How To: Calibrate Your Candy Thermometer

CATEGORIES: How To..., Kate

During December, we’re going to be doing some extra posts to help you guys make it through the holiday season with your sanity in tact!

This is a really quick tip that will help you in all your candy-making endeavors (like Apple Cider Caramels and Peanut Brittle). When you’re making candy, being able to accurately measure the temperature is absolutely essential, but how do you know if your candy thermometer is accurate or not?

First, you need a pot, any size, of water.

Clip the thermometer onto the side of the pan, making sure the knob on the bottom of the thermometer (anyone have a more accurate term for me? It’s 1:43 in the afternoon and I’m still in my pajamas if that gives you any idea of where my brain is right now…) isn’t touching the bottom of the pan.

Now, bring the pan of water to a rolling boil over high heat. Let it boil for 10 minutes (make sure you’re using a big enough pan that you have enough water to last 10 minutes). The boiling point of water is different depending on where you live (thanks readers!) so check this calculator to find out.   So, say your thermometer says 202 degrees, and you know that the boiling point is 212. You’ll know that you need to add 10 degrees to whatever your thermometer says. On the flip side, if the thermometer reads at 222 degrees, you need to subtract 10 degrees from whatever the thermometer is reading.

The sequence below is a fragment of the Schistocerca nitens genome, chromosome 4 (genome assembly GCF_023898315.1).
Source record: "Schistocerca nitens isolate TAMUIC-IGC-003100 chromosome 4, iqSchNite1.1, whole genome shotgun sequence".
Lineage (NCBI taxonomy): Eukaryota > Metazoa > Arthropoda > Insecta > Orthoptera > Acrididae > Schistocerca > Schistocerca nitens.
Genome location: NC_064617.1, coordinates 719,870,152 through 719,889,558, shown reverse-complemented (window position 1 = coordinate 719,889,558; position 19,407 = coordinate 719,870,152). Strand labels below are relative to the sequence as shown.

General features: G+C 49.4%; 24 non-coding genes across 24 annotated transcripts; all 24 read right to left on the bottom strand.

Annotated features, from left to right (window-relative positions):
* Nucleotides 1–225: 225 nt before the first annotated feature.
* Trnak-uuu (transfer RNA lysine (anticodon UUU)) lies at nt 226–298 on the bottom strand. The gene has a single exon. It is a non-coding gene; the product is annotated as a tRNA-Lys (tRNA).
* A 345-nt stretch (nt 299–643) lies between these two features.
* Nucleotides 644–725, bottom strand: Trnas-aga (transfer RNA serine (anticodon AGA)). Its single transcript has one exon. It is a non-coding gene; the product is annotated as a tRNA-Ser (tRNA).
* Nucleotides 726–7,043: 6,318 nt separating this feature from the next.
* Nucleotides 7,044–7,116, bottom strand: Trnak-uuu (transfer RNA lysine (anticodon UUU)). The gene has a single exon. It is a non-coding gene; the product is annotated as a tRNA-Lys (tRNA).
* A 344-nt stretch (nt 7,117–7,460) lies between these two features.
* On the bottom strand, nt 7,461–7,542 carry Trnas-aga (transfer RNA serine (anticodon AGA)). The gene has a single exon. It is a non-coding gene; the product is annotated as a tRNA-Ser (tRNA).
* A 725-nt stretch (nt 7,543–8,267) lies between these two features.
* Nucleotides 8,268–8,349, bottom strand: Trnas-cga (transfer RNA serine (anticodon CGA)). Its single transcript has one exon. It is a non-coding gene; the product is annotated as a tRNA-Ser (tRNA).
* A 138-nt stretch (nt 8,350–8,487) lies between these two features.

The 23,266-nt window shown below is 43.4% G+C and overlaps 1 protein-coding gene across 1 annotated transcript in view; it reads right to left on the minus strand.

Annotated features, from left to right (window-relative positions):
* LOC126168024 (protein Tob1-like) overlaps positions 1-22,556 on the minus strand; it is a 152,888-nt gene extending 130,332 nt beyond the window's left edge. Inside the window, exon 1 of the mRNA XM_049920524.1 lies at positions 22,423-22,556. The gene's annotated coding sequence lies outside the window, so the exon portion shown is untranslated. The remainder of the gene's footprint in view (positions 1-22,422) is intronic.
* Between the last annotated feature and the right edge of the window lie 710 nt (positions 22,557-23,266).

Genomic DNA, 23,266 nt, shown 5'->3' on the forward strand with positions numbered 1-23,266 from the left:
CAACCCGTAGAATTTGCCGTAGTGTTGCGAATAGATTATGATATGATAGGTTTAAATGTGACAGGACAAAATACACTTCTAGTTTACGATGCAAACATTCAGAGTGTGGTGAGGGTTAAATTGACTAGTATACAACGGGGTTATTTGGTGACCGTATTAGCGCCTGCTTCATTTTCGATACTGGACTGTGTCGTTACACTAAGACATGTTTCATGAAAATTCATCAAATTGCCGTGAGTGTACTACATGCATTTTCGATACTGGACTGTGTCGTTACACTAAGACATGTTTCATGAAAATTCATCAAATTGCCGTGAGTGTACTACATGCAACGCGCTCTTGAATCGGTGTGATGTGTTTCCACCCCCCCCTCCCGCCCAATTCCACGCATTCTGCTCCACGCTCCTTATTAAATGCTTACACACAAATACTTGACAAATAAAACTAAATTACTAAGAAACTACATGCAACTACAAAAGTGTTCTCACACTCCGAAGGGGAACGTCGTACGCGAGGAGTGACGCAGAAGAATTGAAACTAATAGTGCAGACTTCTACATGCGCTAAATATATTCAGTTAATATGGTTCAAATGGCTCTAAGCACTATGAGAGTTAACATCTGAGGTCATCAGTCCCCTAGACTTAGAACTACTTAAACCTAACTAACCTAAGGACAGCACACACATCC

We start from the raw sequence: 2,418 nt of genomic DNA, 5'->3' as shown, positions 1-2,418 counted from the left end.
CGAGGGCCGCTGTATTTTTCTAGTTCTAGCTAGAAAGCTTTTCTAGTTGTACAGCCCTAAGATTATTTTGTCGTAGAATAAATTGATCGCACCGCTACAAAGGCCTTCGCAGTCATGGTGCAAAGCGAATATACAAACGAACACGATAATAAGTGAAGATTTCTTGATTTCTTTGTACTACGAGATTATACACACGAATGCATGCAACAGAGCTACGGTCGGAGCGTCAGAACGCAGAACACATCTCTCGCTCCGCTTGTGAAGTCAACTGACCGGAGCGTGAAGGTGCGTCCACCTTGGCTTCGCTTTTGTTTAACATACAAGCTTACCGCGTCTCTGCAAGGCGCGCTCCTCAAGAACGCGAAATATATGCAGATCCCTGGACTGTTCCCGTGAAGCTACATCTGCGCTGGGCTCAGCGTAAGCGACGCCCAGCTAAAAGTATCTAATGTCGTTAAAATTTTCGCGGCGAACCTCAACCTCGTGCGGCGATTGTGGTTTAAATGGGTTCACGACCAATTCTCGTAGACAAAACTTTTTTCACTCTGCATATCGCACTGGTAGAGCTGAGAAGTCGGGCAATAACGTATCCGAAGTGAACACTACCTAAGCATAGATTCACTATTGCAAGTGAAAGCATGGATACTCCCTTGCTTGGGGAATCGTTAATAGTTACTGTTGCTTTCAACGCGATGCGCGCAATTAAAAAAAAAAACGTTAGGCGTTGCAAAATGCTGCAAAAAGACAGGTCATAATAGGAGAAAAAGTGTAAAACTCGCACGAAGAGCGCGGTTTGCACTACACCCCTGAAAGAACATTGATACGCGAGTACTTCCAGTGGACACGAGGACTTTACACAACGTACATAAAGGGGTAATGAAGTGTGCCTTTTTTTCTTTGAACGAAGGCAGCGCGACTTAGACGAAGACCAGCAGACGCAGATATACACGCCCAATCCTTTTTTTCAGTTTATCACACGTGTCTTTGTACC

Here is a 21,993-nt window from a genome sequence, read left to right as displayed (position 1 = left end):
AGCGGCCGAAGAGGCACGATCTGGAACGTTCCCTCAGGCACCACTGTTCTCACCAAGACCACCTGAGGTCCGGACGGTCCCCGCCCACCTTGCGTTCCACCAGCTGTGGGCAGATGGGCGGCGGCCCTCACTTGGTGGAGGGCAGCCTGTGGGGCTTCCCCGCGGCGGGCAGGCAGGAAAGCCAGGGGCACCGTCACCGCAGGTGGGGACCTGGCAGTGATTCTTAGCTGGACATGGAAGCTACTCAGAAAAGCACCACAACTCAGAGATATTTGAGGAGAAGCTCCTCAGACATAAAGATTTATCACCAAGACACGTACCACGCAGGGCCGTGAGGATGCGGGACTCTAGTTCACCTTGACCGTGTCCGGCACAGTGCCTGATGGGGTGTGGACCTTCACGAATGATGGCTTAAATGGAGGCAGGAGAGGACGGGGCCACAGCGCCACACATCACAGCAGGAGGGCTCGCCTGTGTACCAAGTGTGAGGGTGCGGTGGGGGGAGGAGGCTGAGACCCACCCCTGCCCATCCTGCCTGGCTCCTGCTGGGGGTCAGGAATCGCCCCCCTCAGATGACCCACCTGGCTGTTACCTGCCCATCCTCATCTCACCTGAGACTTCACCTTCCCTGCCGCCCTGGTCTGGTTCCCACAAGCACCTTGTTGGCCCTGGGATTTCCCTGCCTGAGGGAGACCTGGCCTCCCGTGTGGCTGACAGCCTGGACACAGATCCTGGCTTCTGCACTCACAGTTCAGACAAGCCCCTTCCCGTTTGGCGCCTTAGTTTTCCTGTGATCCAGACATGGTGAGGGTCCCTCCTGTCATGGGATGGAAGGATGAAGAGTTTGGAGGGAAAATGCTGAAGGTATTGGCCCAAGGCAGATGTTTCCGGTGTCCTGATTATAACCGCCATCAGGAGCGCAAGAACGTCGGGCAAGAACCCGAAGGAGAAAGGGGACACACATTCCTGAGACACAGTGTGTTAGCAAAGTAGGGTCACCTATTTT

To make sure you remember, you can either write “+ ____” or “-____” (whatever the difference is) directly onto the thermometer with a Sharpie or onto a piece of tape that you can wrap around the thermometer or its protective sheath.

And…just in case you get confused by things like this (because I do ALL the time!), here it is in a nutshell:

–If the temperature reads above 212 F (or whatever your boiling point is), you need to subtract 212 from the number your thermometer is displaying and then, when you’re making candy, subtract that number from the reading you get on the thermometer.
–If the temperature reads below 212 F (or whatever your boiling point is), you need to subtract that number from 212. When you’re making candy, add that number to the number you get from the thermometer reading.

–Be sure to record how much you need to add or subtract in a place that’s easy to remember.
–Re-calibrate your thermometer at least once a year, or just buy a new one!

Happy holiday candy-making!!


  1. Help! Why is your blog the only one that comes up super tiny on my computer. Am I the only one? I can't read it and I am missing my OBB updates!!

  2. Thanks for the tips ladies! We like y'all so much that sometimes we forget you don't all live in our neighborhoods 🙂 I edited the info to reflect different boiling temps at different altitudes and linked that calculator. Thanks!

  3. you can use this method no matter where you are to see how much to adjust any candy recipe. as long as the candy recipe was written for sea level and you aren't already adjusting it for high altitude, this is a great way to know how much temperature to subtract off. the hard water is negligible. thermometers are not perfect.